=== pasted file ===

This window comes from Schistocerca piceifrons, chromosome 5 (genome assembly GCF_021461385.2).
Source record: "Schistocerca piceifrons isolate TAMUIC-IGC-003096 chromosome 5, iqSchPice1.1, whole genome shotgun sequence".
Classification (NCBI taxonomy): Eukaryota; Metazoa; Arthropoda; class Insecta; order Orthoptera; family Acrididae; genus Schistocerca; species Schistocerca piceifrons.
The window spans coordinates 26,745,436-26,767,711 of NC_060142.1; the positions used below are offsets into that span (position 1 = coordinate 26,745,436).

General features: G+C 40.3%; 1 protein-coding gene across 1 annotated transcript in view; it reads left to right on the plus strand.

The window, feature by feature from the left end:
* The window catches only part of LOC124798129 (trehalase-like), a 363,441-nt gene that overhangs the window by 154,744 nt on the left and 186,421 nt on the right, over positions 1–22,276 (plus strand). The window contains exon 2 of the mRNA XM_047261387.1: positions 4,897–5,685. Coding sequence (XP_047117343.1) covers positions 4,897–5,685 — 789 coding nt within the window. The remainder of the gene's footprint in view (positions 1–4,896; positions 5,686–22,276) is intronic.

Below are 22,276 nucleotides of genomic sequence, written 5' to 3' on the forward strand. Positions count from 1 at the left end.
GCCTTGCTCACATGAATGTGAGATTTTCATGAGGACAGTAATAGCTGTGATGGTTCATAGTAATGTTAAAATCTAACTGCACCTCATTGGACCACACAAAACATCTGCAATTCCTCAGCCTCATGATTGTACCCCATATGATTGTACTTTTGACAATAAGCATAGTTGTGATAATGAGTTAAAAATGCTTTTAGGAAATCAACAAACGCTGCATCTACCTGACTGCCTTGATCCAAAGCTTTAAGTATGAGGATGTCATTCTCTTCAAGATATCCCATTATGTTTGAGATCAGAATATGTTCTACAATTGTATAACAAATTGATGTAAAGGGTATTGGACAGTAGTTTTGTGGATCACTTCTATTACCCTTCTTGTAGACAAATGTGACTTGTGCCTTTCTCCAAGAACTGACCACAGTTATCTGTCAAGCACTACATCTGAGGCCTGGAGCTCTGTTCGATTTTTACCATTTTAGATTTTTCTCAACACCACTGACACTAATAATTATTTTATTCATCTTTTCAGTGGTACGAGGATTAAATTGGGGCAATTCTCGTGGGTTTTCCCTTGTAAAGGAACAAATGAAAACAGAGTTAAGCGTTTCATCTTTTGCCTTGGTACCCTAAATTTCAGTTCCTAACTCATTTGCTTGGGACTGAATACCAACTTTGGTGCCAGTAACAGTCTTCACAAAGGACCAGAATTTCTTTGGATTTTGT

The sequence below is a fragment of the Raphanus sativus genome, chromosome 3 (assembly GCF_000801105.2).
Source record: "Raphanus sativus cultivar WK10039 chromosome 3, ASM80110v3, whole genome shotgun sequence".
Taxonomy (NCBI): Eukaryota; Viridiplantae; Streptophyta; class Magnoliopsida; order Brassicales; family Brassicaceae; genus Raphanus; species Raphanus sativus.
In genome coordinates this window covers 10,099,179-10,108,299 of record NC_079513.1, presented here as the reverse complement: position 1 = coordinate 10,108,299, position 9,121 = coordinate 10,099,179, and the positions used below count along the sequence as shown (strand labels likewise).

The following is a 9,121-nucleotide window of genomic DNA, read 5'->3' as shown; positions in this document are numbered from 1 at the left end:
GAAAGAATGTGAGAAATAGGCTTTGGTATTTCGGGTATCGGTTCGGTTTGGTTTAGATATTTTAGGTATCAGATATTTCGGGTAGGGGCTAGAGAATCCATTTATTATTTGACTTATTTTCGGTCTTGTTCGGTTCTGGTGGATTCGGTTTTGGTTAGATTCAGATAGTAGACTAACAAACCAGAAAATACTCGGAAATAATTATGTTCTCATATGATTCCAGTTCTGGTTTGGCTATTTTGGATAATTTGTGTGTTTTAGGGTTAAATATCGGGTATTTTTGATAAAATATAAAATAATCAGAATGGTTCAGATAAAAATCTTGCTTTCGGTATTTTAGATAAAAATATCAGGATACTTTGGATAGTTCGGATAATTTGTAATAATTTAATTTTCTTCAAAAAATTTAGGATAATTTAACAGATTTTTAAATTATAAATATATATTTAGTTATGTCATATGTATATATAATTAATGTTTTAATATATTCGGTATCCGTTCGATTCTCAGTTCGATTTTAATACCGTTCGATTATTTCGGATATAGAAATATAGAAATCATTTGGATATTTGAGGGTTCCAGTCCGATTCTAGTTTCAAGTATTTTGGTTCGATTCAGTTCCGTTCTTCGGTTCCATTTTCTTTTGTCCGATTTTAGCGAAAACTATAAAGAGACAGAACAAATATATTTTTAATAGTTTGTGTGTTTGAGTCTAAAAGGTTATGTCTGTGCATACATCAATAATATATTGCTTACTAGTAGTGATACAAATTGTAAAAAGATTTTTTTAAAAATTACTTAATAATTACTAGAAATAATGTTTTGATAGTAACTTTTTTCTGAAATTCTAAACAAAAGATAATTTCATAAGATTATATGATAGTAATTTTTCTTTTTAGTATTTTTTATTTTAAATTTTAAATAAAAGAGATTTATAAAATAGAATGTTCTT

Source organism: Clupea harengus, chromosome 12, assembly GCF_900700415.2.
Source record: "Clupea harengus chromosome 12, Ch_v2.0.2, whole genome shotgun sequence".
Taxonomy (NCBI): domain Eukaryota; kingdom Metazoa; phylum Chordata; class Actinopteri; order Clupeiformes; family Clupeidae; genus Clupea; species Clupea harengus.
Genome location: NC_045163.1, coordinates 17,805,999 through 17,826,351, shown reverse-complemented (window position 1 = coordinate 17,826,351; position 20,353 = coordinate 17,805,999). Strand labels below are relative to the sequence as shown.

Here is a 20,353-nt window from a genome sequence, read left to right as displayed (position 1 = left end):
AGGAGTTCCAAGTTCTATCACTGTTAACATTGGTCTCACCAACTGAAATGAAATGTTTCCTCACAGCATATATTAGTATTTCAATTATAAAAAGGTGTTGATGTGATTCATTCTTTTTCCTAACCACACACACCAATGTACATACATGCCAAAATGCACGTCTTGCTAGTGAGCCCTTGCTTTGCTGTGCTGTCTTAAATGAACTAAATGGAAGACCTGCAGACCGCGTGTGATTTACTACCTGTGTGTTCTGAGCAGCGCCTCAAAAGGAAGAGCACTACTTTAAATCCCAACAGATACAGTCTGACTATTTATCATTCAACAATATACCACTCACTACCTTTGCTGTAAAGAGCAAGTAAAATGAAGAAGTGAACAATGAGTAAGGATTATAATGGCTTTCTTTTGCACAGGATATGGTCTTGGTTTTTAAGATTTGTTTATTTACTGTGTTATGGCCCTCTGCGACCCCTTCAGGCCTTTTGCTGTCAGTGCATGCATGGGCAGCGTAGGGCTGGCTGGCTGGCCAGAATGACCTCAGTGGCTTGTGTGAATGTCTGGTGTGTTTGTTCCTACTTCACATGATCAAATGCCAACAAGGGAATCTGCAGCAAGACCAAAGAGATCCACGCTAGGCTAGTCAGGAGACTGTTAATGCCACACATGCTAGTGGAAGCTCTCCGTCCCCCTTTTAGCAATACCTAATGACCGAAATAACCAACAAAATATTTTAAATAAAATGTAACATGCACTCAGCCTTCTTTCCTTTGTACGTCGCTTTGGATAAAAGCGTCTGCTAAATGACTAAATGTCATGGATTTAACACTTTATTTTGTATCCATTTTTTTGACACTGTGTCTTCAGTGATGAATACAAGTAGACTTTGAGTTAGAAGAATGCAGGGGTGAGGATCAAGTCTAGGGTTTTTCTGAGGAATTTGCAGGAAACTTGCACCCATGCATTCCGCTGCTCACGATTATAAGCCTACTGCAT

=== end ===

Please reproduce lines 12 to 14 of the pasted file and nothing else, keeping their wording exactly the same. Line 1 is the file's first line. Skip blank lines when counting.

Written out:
Taxonomy (NCBI): Eukaryota; Viridiplantae; Streptophyta; class Magnoliopsida; order Brassicales; family Brassicaceae; genus Raphanus; species Raphanus sativus.
In genome coordinates this window covers 10,099,179-10,108,299 of record NC_079513.1, presented here as the reverse complement: position 1 = coordinate 10,108,299, position 9,121 = coordinate 10,099,179, and the positions used below count along the sequence as shown (strand labels likewise).

The following is a 9,121-nucleotide window of genomic DNA, read 5'->3' as shown; positions in this document are numbered from 1 at the left end: